Sony Sees Movies on the PSPFull-length films will be available on the UMD format when the device launches in the U.S. next week.
Martyn Williams, IDG News Service
Sony Computer Entertainment will begin to realize its plan to expand the PlayStation Portable (PSP) platform beyond games into prerecorded movies and other video next week when it launches the PSP in North America.
The upcoming launch on March 24 will be the first for the PSP outside Japan, where it was launched on December 12.
At present, only gaming software is available in the PSP's UMD (Universal Media Disc) format. UMD is a 2.4-inch optical disc inside a protective cartridge. Each disc can hold up to 1.8GB of data. That's significantly less than a DVD-Video, but by using more advanced compression and cutting DVD extras such as out-takes, SCEI can fit a movie on a UMD disc.
Portable Media Player
The availability of films on UMD from March 24 will mark the start of the PSP's transformation into a portable media player, says Masa Chatani, corporate executive and chief technology officer of SCEI, in an interview Friday.
The first 1 million PSP Value Packs being distributed in North America will contain a copy of the film Spider-Man 2, and Sony Pictures Entertainment has announced a further seven titles that it plans to launch on UMD. The PSP has also received support from other movie studios. Lions Gate Entertainment has announced 16 titles and earlier this week Buena Vista Home Entertainment said it plans to release five titles on UMD.
"In the U.S. we have already met with all the major studios," Chatani says. "They pretty much love the PSP and the quality of the UMD. They are also happy because it's not cannibalizing their existing business. It's an incremental purchase and poses very little risk to their existing business."
The PSP has a widescreen format, 4.3-inch display, and movies will be displayed in up to 480 pixels by 272 pixels resolution. While the screen is about a quarter of the resolution of a conventional widescreen TV, its small size should mean that images remain sharp and crisp.
SCEI has yet to announce UMD support in products beyond the PSP, but it has talked about the possibility of making it a common format for a family of gadgets. Should this happen, the UMD movies may benefit from future players with larger screens. The movies are stored on the discs at a resolution of 720 pixels by 480 pixels, says Chatani. That's the same resolution as DVD.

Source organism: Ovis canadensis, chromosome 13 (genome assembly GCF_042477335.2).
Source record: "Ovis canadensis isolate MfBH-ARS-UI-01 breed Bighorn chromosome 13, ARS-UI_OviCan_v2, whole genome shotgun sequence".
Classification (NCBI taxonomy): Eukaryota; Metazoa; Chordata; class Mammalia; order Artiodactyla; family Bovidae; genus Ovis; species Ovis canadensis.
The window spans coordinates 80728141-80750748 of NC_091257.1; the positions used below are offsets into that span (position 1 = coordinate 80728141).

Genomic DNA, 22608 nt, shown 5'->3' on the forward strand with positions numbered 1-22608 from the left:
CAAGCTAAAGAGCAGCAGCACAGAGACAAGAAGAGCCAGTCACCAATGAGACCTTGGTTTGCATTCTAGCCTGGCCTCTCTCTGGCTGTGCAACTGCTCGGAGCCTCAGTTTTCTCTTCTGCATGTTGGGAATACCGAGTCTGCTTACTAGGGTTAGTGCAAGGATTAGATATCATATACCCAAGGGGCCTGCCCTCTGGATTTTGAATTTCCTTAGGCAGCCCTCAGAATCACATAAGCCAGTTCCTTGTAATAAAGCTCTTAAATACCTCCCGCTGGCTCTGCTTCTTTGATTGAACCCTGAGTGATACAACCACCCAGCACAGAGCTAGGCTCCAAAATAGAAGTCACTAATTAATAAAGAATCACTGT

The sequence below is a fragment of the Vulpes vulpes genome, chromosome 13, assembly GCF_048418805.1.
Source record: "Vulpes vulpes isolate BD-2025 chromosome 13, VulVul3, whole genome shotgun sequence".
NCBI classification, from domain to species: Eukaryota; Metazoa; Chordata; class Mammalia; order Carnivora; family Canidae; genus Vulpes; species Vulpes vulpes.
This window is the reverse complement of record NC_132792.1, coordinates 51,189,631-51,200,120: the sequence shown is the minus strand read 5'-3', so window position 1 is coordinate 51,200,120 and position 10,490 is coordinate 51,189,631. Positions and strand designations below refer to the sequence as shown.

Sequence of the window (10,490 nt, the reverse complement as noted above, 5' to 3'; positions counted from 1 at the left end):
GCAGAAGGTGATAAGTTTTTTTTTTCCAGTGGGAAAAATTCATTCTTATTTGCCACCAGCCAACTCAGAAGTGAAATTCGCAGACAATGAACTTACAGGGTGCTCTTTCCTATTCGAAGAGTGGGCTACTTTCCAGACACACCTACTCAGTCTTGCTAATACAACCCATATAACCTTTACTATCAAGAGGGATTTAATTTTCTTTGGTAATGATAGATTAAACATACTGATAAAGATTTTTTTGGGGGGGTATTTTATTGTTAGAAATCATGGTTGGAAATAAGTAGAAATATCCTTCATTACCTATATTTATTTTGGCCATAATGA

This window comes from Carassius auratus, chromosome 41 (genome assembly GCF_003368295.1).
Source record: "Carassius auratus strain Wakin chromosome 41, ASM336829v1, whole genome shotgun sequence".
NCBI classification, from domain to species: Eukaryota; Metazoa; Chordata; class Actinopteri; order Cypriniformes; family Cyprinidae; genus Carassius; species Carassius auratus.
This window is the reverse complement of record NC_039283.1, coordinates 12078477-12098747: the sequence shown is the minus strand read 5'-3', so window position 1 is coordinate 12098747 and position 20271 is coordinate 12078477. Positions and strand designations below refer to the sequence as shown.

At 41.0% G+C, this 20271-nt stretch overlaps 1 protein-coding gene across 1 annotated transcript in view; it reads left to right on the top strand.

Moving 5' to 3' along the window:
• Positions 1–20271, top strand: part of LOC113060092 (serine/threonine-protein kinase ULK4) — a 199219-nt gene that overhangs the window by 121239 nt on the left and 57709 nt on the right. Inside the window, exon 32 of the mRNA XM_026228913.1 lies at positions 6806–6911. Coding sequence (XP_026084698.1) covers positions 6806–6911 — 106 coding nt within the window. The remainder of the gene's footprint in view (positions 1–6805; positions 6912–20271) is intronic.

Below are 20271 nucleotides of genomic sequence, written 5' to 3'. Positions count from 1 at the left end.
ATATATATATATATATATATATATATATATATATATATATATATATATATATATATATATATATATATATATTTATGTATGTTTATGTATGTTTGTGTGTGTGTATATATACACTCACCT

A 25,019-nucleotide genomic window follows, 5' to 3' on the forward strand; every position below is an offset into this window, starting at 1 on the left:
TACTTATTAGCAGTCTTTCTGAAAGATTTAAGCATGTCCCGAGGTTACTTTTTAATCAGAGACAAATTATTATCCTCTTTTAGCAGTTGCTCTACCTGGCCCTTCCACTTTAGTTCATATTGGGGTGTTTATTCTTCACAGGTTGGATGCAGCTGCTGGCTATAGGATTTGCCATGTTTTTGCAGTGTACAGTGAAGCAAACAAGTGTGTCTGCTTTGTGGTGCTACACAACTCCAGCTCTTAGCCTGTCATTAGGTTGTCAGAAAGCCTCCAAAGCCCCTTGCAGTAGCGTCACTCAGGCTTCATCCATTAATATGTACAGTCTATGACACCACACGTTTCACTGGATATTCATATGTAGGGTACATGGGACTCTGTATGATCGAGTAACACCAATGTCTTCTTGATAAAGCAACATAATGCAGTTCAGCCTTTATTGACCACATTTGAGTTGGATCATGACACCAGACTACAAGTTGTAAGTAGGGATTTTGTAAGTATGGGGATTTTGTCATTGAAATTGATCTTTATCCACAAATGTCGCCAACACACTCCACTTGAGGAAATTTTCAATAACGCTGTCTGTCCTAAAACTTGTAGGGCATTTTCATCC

The discs have something else in common with DVDs: region coding. Whether it is actually used, however, is up to the content publisher, as in the DVD world, he says. To date, game publishers haven't been overly keen to use the system, but the same might not be true of movie companies. The Spider Man 2 disc bundled at launch will be region coded to North America and won't work on Japanese systems, says Chatani.
Let the Music Play
There's a third format in the UMD family: UMD Audio. No companies have announced plans yet to release audio-only UMD discs, and Chatani thinks some may opt for a combination of the audio and video formats to offer users a disc of music with accompanying music videos or short films.
Users can also view and listen to their own content on the PSP through memory cards, a feature that has been popular among early purchasers, says Chatani. Earlier this week Sony, SCEI's parent, announced a new version of its PSX combined game console and digital video recorder that can compress video onto memory cards for playback on the PSP.
By launching next week, Sony is keeping a promise to North American consumers that it would launch the PSP before the end of its current fiscal year, which finishes on March 31. The company made the same promise to European users but has had to let them down.
Demand for the system is strong and SCEI is on track to meet its fiscal year target of 3 million units shipped, he says. In Japan, after an initial surge when the PSP first went on sale, demand has remained fairly constant and many shops are unable to keep stock, he says.
The company is shipping about a million units to retailers for the North American launch, or about five times the number available at launch in Japan.
The Value Pack will cost $250 in the U.S.